Tools & Tabs: Medium

 
 

Want to be a better, more informed person all around? Get on Medium.

Want to learn the three things every entrepreneur should know without having to click through slides that blow up your computer with advertisements? Get on Medium.

Want to just be entertained for five minutes? Get on Medium. 

Want to read what your cat is thinking? Get on Medium. 

I could keep going, but by now you get the point: you should get on Medium. 

There are few times when someone mentions the word blog, or social media, which lead me to expect that I might get something value-adding out of the experience about to come my way. Whether it is shouting into the void, or #craftingsavedmylife, I generally find very little personal enjoyment or utility in these services, they are kept a part of my life purely out of a need to network with other nerds for business purposes.

But, just when I thought transitioning from a high schooler on Facebook to a business user on Twitter had sapped my appetite for connecting with other humans on the internet, I came upon Medium. My first reaction was,  “Why is this blog styled so cool?” Then, “Woah you can highlight and share! How did they do that?” And finally I discovered it was not just one blog; it was a whole universe of users and content that the very ethos surrounding the word blog devalues. 

What makes Medium so amazing you ask? 

Well, to quote Ryan Greenberg, it starts with the fact that “...@Medium is like my blog, except that people actually read it.” The simple reality that Medium connects longform articles full of complete thoughts to readers is the seat of its power. When you shout into the void and people actually respond, you suddenly have both the incentive and the tools to improve the content you share and just maybe use the internet to cultivate new ideas, share perspectives, and perhaps change something in the real world. 

Next on the list is a stellar user base. If you work in technology, a lot of really smart people choose to share their thoughts on Medium. And if you have no interest in technology, there are still tons of really interesting normals writing about virtually every topic under the sun.

Medium covers the first two bases, quality content creators and an active readership, but it also has an under-recognized feature in its design that differentiates it from other content platforms.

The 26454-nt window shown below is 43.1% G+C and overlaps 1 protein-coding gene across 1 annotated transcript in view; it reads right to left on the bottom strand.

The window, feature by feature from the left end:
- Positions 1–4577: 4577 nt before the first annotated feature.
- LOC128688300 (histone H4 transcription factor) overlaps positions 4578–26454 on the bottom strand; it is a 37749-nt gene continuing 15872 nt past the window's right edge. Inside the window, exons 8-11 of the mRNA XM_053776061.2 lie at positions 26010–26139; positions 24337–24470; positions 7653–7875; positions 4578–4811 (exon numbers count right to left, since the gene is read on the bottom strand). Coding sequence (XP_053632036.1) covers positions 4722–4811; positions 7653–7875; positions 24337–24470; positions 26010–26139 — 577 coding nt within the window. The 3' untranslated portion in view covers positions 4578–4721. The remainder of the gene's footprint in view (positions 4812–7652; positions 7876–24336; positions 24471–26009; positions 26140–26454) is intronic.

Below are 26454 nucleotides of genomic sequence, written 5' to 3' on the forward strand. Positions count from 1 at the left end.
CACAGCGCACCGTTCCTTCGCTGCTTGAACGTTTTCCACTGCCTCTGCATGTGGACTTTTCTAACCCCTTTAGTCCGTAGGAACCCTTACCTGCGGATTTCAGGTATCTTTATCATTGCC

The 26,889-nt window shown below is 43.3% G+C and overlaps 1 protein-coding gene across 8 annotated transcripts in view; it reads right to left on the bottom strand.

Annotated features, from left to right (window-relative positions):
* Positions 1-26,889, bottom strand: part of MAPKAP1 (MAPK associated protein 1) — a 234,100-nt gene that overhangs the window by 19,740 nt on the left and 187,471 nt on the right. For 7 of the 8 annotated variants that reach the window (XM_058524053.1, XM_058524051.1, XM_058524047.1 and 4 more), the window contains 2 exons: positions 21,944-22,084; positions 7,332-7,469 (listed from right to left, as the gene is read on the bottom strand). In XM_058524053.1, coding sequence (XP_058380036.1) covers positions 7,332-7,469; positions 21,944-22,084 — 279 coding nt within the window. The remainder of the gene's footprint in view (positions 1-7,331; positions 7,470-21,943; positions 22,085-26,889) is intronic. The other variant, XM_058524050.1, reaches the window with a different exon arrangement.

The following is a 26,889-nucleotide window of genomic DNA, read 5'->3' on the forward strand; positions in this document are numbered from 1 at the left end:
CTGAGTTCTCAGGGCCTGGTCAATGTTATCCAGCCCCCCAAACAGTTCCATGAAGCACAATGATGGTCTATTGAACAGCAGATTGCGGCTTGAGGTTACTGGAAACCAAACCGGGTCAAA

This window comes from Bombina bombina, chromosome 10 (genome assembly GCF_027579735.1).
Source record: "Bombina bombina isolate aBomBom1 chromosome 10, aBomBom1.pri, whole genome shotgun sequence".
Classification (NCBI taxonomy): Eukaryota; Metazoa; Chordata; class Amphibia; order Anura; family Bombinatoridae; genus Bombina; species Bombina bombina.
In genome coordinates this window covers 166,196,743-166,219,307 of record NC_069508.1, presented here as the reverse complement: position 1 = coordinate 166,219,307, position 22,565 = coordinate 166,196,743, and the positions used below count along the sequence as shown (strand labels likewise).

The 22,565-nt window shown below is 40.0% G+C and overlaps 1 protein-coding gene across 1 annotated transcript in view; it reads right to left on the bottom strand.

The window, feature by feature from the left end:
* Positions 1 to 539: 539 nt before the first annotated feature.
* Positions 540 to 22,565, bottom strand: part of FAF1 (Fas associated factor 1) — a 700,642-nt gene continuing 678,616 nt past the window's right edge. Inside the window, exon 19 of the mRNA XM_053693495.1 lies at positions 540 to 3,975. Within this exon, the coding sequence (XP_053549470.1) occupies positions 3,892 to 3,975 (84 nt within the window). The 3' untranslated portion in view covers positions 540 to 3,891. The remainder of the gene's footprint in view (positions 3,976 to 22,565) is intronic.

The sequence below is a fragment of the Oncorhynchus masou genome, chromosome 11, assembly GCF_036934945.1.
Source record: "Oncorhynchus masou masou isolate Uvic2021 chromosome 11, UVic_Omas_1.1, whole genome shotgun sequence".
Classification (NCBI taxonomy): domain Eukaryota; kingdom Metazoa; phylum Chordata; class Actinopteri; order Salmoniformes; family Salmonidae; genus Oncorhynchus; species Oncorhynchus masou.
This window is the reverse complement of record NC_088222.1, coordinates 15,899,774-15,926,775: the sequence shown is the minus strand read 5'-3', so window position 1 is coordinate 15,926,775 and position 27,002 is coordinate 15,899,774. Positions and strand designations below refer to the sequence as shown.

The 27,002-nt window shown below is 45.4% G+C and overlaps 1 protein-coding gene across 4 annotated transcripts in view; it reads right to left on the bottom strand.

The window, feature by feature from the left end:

When you are reading a post on the service you get to just scroll through it, top to bottom— nothing but white space, text, and any photos embedded by the author. None of those sneaky advertisements that pretend to be news stories that pretend to be advertisements that pretend to be content that pretends to be advertising that is really content, that beaches itself as a banner in the middle of that article you were reading. 

In short, it is a real classy date spot for you and your eyes, no distractions, just you, your eyes, and a feast of words. 

The final feature that knocks it out of the park is the Medium data scientist genius who has crafted the Netflix-like categories to deliver you recommended content. There is always a well suited article queued up either in a recommended category in the top menu or the page footer that you will be smarter or at least more entertained after reading. 

What more do you want from the internet? Or from life, for that matter, than being a little better and a little more engaged after you do something? That’s the end of the praise, and you have hopefully left to go get on Medium, but if you haven’t yet, I have a personal plea to the internet:

Please don’t break Medium. 

It is the creeping memories of other once loved content providers who fell victim to shareholder demands to quickly and sloppily monetize, or simply were destroyed by the small but loud voices of a few bad apples, that has me fearing for Medium’s future. If it lives up to its potential, it will certainly trade up to a 5 out of 5 alongside the people who convinced us we wanted salty coffee for breakfast every morning.

Let’s show that we can have nice things.